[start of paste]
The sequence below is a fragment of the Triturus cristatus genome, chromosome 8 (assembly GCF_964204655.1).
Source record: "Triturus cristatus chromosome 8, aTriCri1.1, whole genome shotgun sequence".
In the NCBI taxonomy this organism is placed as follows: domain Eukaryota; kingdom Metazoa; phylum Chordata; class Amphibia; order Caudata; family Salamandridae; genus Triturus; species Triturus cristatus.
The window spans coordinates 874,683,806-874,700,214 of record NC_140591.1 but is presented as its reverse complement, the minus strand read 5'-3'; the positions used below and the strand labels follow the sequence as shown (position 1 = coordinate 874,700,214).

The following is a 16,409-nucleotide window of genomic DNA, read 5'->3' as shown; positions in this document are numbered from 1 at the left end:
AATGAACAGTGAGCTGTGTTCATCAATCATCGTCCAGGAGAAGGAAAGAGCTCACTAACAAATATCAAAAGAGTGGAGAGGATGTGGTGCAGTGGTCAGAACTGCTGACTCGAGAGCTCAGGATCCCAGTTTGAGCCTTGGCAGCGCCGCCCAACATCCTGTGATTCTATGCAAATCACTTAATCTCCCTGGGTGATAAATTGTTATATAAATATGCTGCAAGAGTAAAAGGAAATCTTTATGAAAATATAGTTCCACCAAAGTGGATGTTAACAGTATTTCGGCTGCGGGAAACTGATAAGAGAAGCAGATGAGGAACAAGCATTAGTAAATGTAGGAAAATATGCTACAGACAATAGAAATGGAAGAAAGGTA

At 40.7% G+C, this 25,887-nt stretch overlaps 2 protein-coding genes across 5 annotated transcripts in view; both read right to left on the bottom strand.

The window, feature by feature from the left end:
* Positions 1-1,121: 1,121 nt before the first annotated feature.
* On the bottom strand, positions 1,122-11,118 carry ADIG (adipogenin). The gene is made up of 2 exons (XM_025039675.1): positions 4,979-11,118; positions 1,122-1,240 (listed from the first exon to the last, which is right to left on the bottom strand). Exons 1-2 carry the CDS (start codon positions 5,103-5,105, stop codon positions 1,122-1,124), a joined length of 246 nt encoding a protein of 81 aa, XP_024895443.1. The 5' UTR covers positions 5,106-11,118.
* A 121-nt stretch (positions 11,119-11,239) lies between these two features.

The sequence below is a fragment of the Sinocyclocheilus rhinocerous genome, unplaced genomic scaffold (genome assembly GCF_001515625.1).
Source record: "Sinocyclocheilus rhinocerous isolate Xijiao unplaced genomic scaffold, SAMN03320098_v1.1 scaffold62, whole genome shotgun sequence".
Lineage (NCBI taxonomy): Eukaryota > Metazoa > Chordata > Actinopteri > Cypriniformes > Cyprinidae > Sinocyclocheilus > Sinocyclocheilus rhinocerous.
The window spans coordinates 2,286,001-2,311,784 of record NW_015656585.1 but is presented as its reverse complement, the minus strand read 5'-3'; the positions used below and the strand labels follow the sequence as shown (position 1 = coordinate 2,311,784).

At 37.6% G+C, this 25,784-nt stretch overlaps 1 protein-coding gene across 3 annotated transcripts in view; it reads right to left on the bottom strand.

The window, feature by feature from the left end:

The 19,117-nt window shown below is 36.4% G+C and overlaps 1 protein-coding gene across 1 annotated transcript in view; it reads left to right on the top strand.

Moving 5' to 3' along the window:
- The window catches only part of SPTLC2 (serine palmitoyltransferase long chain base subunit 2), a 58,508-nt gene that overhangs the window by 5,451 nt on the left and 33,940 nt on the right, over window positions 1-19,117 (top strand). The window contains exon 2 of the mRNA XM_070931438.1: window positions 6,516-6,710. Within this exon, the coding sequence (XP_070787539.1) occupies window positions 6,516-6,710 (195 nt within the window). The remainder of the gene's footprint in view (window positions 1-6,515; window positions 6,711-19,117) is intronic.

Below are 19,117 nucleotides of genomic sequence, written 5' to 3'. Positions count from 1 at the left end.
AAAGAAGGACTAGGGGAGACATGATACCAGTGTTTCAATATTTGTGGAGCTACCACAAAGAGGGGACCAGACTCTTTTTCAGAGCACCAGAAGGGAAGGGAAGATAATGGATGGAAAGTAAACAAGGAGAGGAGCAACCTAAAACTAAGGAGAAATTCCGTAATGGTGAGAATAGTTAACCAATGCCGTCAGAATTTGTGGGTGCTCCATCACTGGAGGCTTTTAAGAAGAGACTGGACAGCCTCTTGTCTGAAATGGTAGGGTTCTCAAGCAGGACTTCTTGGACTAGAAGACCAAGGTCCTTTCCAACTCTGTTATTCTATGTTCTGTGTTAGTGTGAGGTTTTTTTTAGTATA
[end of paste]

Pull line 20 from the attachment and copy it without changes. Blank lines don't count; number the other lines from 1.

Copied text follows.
- The window catches only part of SPTLC2 (serine palmitoyltransferase long chain base subunit 2), a 58,508-nt gene that overhangs the window by 5,451 nt on the left and 33,940 nt on the right, over window positions 1-19,117 (top strand). The window contains exon 2 of the mRNA XM_070931438.1: window positions 6,516-6,710. Within this exon, the coding sequence (XP_070787539.1) occupies window positions 6,516-6,710 (195 nt within the window). The remainder of the gene's footprint in view (window positions 1-6,515; window positions 6,711-19,117) is intronic.